But that gets followed with a rendition of “Turn Turn Turn,” an overplayed song that could use a long period of silence before anybody revisits it again.  It would be one thing if Frisell offered up some brilliant re-imagining of the song, but that’s not what this album is about… Frisell is celebrating the music that affected and shaped him during his early years.  So, naturally, he’s going to play it a bit straighter than he might otherwise.  That’s too bad.  He takes a similar straight-forward approach to Junior Wells’ “Messin’ With the Kid,” and it, too, suffers for it.  There’s nothing wrong with it, per se, but the word ‘memorable’ will never come into play when describing it.

A cover of the Beach Boys “Surfer Girl” gets Frisell back to territory where he can play a song (relatively) close to the original while adding some creative embellishments that fall into his wheelhouse.

A Link Wray tune (“Rumble”) is an interesting choice considering both artists’ deft use of distortion throughout their respective careers.  It’s a nice vehicle for Frisell to tee off on guitar, and it provides a nice bit of contrast with the dreamier surf rock tunes.

The contrast really comes into focus on subsequent track “The Shortest Day,” one of only two Frisell originals on this recording.  It weaves a simple serenity out of a winding twisting pattern of melodic fragments.  It’s the kind of pragmatic inventiveness that Frisell harnesses to construct brilliant washes of resonant beauty.  It’s a feat he accomplishes again, later, on the other original tune, “Liftoff.”

“Rebel Rouser,” “Bryant’s Boogie” and “Cannonball Rag” don’t offer up any real surprises.  It’s not difficult to imagine that Frisell is having a ball as he records these songs in the studio, and if you’re someone who feels a nostalgic tug when these songs pour out of the speakers, then you’ll probably have a ball hearing them, too.  But nothing about them are memorable.  They are the kind of songs used as the penultimate tune to a concert encore… right before the final song that blows the roof off.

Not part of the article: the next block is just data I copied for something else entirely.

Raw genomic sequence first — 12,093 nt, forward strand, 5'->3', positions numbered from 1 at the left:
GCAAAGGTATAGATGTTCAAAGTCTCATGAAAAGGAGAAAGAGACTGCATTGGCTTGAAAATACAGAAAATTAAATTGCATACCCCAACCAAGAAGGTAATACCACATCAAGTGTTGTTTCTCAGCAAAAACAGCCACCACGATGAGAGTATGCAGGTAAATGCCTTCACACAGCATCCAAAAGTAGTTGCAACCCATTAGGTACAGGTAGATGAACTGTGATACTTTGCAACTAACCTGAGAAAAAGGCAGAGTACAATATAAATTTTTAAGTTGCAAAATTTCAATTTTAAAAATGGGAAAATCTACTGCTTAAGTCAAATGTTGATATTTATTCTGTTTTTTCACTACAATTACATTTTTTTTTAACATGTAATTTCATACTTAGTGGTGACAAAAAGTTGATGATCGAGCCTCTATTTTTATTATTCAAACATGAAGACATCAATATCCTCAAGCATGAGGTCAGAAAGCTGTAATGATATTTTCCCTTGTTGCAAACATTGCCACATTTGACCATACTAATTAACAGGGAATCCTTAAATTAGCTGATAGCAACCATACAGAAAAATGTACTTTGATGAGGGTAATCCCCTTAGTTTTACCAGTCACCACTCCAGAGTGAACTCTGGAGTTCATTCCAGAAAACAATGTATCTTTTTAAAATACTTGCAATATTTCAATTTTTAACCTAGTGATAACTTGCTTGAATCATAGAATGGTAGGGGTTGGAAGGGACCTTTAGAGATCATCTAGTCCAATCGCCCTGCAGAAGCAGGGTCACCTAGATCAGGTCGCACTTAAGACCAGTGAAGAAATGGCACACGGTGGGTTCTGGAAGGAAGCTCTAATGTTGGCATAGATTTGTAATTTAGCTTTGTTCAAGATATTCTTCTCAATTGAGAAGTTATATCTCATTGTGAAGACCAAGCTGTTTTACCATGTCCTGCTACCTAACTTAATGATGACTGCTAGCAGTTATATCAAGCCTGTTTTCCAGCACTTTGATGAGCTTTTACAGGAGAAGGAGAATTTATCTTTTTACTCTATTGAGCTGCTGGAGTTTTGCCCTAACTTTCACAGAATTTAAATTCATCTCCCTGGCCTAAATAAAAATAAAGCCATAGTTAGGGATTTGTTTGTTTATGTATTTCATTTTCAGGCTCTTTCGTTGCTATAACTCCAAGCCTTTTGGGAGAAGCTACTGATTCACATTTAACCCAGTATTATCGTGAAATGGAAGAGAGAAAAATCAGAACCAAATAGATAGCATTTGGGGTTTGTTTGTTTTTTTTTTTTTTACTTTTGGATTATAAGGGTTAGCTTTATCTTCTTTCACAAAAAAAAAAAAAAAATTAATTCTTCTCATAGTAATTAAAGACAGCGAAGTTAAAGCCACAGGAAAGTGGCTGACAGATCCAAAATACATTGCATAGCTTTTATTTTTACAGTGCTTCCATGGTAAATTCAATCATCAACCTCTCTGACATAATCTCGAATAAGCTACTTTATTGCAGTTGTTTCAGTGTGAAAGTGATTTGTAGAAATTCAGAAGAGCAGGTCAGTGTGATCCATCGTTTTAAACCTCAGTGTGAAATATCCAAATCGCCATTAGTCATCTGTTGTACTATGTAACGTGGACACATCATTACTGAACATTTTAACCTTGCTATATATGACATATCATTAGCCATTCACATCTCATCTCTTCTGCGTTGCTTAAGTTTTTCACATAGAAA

The take on Speedy West’s “Reflections From the Moon” gives some insight into the album’s potential.  Frisell takes the original’s upbeat lullaby and flips it into a dreamy, almost contemplative reverie.  It’s the original song and it’s not.  You hear the melody and then you hear its reflection, fading slowly as Frisell bends time to suit his own idea of what the tempo should be.  It’s a sonic sleight-of-hand that Frisell has developed a real knack for.  It’s a shame he didn’t utilize it more on the recording.  His interpretation of the early-period Kinks tune, “Tired of Waiting For Her” also shows what might have been.  Frisell embeds the melody into his framework, then begins to warp it and construct competing melodic lines, all bundled up in a shimmery haze and a strong pop music catchiness.

The album ends with a rendition of the Tornado’s hit “Telstar,” and, well, whatever.  It’s a pleasant tune.

There will be people out there who will enjoy this track, hell, enjoy the entire album.  But when you build a career reputation as an imaginative artist, straight-forward and boring are pretty big sins.